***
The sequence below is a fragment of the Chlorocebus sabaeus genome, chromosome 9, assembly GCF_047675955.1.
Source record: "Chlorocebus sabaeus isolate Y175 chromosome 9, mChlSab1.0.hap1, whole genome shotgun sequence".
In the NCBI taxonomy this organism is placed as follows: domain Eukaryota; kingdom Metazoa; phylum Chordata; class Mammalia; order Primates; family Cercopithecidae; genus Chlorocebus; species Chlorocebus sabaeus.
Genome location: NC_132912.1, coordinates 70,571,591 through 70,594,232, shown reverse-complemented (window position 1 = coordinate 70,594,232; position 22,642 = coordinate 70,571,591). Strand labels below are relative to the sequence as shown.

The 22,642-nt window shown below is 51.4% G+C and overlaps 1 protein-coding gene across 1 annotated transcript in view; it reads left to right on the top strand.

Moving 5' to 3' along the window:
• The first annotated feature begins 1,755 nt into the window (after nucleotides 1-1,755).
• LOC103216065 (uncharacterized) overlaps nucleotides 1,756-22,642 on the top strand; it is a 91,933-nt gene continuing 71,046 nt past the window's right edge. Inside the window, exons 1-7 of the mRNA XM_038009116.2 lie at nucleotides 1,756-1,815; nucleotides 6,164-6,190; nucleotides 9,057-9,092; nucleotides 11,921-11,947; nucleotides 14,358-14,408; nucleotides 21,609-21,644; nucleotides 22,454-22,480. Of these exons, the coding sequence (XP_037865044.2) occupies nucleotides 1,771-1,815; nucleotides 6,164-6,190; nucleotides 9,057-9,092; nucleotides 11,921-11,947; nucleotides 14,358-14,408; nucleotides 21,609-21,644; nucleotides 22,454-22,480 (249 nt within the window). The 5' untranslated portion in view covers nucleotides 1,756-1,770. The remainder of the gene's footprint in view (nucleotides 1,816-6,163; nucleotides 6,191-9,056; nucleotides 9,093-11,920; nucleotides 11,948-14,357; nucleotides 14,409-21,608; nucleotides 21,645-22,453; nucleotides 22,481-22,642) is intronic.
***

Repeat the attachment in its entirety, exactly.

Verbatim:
The sequence below is a fragment of the Chlorocebus sabaeus genome, chromosome 9, assembly GCF_047675955.1.
Source record: "Chlorocebus sabaeus isolate Y175 chromosome 9, mChlSab1.0.hap1, whole genome shotgun sequence".
In the NCBI taxonomy this organism is placed as follows: domain Eukaryota; kingdom Metazoa; phylum Chordata; class Mammalia; order Primates; family Cercopithecidae; genus Chlorocebus; species Chlorocebus sabaeus.
Genome location: NC_132912.1, coordinates 70,571,591 through 70,594,232, shown reverse-complemented (window position 1 = coordinate 70,594,232; position 22,642 = coordinate 70,571,591). Strand labels below are relative to the sequence as shown.

The 22,642-nt window shown below is 51.4% G+C and overlaps 1 protein-coding gene across 1 annotated transcript in view; it reads left to right on the top strand.

Moving 5' to 3' along the window:
• The first annotated feature begins 1,755 nt into the window (after nucleotides 1-1,755).
• LOC103216065 (uncharacterized) overlaps nucleotides 1,756-22,642 on the top strand; it is a 91,933-nt gene continuing 71,046 nt past the window's right edge. Inside the window, exons 1-7 of the mRNA XM_038009116.2 lie at nucleotides 1,756-1,815; nucleotides 6,164-6,190; nucleotides 9,057-9,092; nucleotides 11,921-11,947; nucleotides 14,358-14,408; nucleotides 21,609-21,644; nucleotides 22,454-22,480. Of these exons, the coding sequence (XP_037865044.2) occupies nucleotides 1,771-1,815; nucleotides 6,164-6,190; nucleotides 9,057-9,092; nucleotides 11,921-11,947; nucleotides 14,358-14,408; nucleotides 21,609-21,644; nucleotides 22,454-22,480 (249 nt within the window). The 5' untranslated portion in view covers nucleotides 1,756-1,770. The remainder of the gene's footprint in view (nucleotides 1,816-6,163; nucleotides 6,191-9,056; nucleotides 9,093-11,920; nucleotides 11,948-14,357; nucleotides 14,409-21,608; nucleotides 21,645-22,453; nucleotides 22,481-22,642) is intronic.